Mar 19 2009
prev sibling next sibling parent reply Walter Bright <newshound1 digitalmars.com> writes:
Denis Koroskin wrote:
 That was less than a week ago. I'd say that this type of bugs will live 
 as long as C++ lives.

The thing is, even if the programmer *intended* to put the ; there, it looks like a bug to the maintenance programmer, and he has to spend extra effort determining if it was intended or not. I doubt anyone types { } by accident.
Mar 19 2009
parent reply "Rioshin an'Harthen" <rharth75 hotmail.com> writes:
"Walter Bright" <newshound1 digitalmars.com> kirjoitti viestissä 
news:gpu1sn$sn2$1 digitalmars.com...
 Denis Koroskin wrote:
 That was less than a week ago. I'd say that this type of bugs will live 
 as long as C++ lives.

The thing is, even if the programmer *intended* to put the ; there, it looks like a bug to the maintenance programmer, and he has to spend extra effort determining if it was intended or not. I doubt anyone types { } by accident.

I have a habit of indenting the semicolon on the following line, if I wanted a blank statement, like for (...; ...; ...) ; Much clearer in my opinion than having it on the same line as the for construct.
Mar 20 2009
parent reply Walter Bright <newshound1 digitalmars.com> writes:
Rioshin an'Harthen wrote:
 "Walter Bright" <newshound1 digitalmars.com> kirjoitti viestissä 
 I doubt anyone types { } by accident.

I have a habit of indenting the semicolon on the following line, if I wanted a blank statement, like for (...; ...; ...) ; Much clearer in my opinion than having it on the same line as the for construct.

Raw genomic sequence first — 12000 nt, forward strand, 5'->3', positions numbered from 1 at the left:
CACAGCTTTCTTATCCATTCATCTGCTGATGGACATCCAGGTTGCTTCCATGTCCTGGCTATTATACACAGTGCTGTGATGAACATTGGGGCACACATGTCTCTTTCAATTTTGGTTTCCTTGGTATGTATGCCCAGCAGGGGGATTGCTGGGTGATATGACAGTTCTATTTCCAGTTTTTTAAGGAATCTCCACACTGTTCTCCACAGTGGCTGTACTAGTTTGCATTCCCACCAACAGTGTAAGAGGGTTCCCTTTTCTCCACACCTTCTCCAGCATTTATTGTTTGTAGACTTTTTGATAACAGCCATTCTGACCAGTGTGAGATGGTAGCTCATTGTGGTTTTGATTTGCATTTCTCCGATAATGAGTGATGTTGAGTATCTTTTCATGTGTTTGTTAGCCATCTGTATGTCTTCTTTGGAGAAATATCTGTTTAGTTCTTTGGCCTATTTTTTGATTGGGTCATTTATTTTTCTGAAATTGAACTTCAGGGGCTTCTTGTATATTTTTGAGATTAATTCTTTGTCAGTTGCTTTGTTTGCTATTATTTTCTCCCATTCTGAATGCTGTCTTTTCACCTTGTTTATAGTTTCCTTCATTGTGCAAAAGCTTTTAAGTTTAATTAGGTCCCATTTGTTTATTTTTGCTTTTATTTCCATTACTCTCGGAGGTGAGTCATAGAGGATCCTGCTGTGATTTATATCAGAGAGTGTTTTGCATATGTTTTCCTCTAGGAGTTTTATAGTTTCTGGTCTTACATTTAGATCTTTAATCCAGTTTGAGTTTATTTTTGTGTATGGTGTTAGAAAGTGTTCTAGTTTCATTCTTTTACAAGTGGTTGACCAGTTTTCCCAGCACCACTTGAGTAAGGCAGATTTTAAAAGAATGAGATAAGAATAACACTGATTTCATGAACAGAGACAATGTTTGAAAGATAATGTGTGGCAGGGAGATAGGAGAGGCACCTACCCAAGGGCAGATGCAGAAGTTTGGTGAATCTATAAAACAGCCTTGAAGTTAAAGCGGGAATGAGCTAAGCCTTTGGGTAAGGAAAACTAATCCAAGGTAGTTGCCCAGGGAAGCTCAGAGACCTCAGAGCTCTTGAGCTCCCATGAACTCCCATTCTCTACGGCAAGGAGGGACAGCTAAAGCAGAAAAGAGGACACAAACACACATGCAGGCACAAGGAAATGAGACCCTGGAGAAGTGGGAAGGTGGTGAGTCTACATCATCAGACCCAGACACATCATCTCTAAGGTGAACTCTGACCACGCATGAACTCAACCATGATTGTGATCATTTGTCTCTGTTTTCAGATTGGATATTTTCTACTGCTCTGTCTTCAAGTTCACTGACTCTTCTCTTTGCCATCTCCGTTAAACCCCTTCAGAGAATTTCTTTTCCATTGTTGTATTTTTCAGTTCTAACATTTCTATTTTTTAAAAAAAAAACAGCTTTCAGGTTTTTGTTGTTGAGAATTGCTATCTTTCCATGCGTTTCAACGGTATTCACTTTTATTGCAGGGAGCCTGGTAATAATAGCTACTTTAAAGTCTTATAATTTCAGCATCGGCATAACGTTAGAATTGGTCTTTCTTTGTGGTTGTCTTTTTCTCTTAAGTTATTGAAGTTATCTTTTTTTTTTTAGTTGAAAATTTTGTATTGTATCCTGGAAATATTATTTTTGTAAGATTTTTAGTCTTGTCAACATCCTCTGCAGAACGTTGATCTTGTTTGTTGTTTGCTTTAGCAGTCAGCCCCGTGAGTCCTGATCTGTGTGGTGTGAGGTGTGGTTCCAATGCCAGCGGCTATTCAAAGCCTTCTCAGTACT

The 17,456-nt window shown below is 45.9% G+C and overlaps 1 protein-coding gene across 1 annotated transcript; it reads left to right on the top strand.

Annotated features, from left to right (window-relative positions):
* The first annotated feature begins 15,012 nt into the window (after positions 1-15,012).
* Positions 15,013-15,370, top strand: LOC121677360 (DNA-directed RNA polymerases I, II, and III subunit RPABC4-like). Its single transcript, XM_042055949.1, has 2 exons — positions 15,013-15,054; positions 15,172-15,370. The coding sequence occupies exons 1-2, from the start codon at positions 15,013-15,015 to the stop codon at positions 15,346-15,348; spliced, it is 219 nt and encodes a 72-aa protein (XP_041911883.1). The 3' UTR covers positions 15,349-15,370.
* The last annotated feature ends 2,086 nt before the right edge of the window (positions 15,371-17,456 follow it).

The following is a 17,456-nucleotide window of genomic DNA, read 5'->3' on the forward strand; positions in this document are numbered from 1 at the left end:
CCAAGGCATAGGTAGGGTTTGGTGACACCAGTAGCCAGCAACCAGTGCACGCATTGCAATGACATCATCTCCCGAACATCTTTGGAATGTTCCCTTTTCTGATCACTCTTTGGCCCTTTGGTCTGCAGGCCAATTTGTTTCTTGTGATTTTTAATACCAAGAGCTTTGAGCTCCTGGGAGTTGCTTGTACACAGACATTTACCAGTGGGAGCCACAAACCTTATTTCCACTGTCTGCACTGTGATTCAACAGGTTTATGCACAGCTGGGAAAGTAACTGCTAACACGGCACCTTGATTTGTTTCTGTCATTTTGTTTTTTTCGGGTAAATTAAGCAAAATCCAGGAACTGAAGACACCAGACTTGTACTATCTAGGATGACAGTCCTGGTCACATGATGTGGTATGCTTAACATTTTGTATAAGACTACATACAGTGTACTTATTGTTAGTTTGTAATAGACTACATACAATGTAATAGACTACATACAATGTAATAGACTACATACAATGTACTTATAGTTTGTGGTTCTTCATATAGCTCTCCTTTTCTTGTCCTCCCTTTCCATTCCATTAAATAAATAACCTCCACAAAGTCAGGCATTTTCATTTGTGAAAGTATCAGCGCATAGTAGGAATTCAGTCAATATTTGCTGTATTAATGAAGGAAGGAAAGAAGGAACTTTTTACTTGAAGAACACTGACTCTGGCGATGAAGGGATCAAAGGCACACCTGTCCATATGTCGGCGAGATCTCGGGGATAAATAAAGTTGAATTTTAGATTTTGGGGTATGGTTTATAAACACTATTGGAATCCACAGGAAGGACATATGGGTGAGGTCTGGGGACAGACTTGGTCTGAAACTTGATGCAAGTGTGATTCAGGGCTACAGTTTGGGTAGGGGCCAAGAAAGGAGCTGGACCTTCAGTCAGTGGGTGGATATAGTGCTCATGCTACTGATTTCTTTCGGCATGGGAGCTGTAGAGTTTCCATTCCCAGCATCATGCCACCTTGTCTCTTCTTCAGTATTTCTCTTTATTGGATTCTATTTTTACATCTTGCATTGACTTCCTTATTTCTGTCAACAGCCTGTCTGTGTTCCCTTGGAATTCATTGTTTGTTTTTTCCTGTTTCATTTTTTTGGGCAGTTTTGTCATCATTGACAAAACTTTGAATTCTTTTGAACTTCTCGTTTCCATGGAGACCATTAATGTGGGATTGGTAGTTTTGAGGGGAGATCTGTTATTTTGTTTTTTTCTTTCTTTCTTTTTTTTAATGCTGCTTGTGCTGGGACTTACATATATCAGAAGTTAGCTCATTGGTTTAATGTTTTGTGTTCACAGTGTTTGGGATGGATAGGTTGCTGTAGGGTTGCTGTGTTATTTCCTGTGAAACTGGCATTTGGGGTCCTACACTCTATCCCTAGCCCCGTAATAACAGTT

Yes, that's ok, too. The only issue with it as far as working it into the language goes is then the parser and lexer do not have a clean separation - whitespace has meaning in one case.
Mar 20 2009
parent reply Sean Kelly <sean invisibleduck.org> writes:
== Quote from Walter Bright (newshound1 digitalmars.com)'s article
 Rioshin an'Harthen wrote:
 "Walter Bright" <newshound1 digitalmars.com> kirjoitti viestissä
 I doubt anyone types { } by accident.

I have a habit of indenting the semicolon on the following line, if I wanted a blank statement, like for (...; ...; ...) ; Much clearer in my opinion than having it on the same line as the for construct.

the language goes is then the parser and lexer do not have a clean separation - whitespace has meaning in one case.

Sounds like HTTP/HTML. The best I've come up with so far for parsing that stuff is to have the lexer actually return tokens representing whitespace in some instances. It's totally ridiculous.
Mar 20 2009
next sibling parent reply Walter Bright <newshound1 digitalmars.com> writes:
Sean Kelly wrote:
 Sounds like HTTP/HTML.  The best I've come up with so far for parsing
 that stuff is to have the lexer actually return tokens representing whitespace
 in some instances.  It's totally ridiculous.

When you see ad-hoc designs like that, it's obvious the designer has no experience with compilers. It's why every programmer should take a basic course in compiler design <g>.
Mar 20 2009
parent reply Sean Kelly <sean invisibleduck.org> writes:
== Quote from Walter Bright (newshound1 digitalmars.com)'s article
 Sean Kelly wrote: